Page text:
In addition to the challenges facing Navy in training and personnel management, the U.S. Navy’s institutional biases against merchant ships may blind the service to interesting opportunities in using nuclear power in the Navy’s big fleet of auxiliaries. In the Cold War, aspiring surface Navy leaders were often required to skipper otherwise unglamorous tankers and auxiliary ships—former Chief of Naval Operations, Admiral Mike Mullen, often recalled that he once commanded the USS Noxubee (AOG-56), an ignominious gasoline tanker. As the Cold War wound down, these duties were turned over to civilian operators, and their naval stewards at the Military Sealift Command were downgraded in importance. But, today, nuclear-powered auxiliary ships and freight-carriers might be a great investment for America, helping the country better understand the technical challenges ahead as the world races to “marinize” nuclear power.
Needless to say, the atmosphere in the Navy’s nuclear bureaucracy is not set up to promote creative new ideas—it wants to safely execute an established mission set. To that end, the U.S. Department of Defense may need to push the stressed Naval Nuclear Propulsion Program to evolve. If the future of warfare is pointing towards the need for new, energy-hungry technology—and away from traditional liquid hydrocarbon fuels—the Department of Defense will be obligated to step in and change things.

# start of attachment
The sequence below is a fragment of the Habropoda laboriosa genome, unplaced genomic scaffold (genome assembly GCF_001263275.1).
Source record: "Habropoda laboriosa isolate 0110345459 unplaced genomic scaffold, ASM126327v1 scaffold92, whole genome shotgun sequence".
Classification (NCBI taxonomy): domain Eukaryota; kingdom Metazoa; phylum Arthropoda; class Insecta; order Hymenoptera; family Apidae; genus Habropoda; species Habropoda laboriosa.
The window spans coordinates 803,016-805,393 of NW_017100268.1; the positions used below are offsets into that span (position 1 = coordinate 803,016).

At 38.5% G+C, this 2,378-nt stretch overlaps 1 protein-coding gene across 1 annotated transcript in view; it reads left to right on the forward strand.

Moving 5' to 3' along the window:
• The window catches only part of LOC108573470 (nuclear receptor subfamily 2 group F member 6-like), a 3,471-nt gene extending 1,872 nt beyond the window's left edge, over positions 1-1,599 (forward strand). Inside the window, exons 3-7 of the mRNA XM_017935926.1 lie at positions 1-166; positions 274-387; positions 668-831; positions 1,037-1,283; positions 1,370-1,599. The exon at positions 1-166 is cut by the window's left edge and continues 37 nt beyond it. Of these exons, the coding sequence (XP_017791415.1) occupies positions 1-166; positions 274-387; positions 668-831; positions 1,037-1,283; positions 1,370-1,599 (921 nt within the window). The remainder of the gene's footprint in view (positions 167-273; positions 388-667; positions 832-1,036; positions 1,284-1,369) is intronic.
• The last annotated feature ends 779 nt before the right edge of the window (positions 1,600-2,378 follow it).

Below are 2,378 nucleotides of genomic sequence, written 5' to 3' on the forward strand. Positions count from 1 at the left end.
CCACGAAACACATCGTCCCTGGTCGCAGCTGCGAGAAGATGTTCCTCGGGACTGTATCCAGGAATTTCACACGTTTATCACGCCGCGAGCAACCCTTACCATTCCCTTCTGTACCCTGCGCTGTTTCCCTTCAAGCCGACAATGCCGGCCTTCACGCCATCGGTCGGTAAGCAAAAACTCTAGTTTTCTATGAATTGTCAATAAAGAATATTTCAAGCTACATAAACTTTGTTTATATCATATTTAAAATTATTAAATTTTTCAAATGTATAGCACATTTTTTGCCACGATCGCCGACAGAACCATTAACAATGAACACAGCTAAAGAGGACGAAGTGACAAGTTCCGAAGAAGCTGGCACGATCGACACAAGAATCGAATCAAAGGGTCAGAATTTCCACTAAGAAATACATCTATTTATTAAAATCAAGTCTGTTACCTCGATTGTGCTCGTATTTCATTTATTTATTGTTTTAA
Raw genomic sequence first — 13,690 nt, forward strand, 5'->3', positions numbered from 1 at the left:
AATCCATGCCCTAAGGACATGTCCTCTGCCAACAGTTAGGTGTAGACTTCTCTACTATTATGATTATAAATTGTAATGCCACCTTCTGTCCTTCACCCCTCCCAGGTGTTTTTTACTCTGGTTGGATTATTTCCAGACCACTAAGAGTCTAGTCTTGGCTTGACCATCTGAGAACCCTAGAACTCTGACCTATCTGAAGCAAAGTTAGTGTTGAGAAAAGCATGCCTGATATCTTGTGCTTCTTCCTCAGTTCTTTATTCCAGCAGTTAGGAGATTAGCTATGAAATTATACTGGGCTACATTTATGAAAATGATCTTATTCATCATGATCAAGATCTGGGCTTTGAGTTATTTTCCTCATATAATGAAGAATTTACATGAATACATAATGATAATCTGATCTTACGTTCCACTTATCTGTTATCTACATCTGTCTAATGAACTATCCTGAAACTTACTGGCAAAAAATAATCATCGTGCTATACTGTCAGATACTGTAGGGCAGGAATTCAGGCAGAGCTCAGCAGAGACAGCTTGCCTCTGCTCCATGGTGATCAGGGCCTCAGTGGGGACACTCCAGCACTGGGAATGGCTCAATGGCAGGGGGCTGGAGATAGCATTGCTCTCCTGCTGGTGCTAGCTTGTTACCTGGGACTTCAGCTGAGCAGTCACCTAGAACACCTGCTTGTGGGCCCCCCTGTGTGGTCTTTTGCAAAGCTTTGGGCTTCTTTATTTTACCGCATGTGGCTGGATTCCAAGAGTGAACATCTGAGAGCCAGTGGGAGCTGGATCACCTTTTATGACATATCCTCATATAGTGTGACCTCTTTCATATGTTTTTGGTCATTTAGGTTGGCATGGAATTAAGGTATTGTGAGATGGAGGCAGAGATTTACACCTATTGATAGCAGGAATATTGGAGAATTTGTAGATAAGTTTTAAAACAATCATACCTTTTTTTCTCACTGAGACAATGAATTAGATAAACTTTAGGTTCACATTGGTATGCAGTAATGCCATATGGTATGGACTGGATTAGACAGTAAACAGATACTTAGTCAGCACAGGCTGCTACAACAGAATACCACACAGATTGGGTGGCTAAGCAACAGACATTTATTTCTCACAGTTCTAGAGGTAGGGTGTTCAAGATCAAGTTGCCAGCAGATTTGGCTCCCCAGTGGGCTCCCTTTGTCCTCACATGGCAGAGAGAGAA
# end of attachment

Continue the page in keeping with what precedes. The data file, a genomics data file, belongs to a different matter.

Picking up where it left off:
And that may already be happening. In press releases promoting “Project Pele,” an innovative Department of Defense effort to explore modern micro-reactors, the U.S. Navy is conspicuously absent in what is billed as a “whole-of-government effort” to “advance energy resilience and reduce carbon emissions while also helping shape safety and nonproliferation standards.” Instead, the Army Corps of Engineers gets a bigger billing, alongside the Department of Energy, the Nuclear Regulatory Commission, the National Nuclear Security Administration, and NASA.
How The Pentagon Can Help Navy Can Muddle Through
Even if the Naval Nuclear Propulsion Program won’t “play ball” and “Big” Navy rejects the potential for nuclear-powered combatants or auxiliary ships, there are other things the Department of Defense can do to help a reluctant Navy “set the table” for a wider exploitation of nuclear power in the maritime.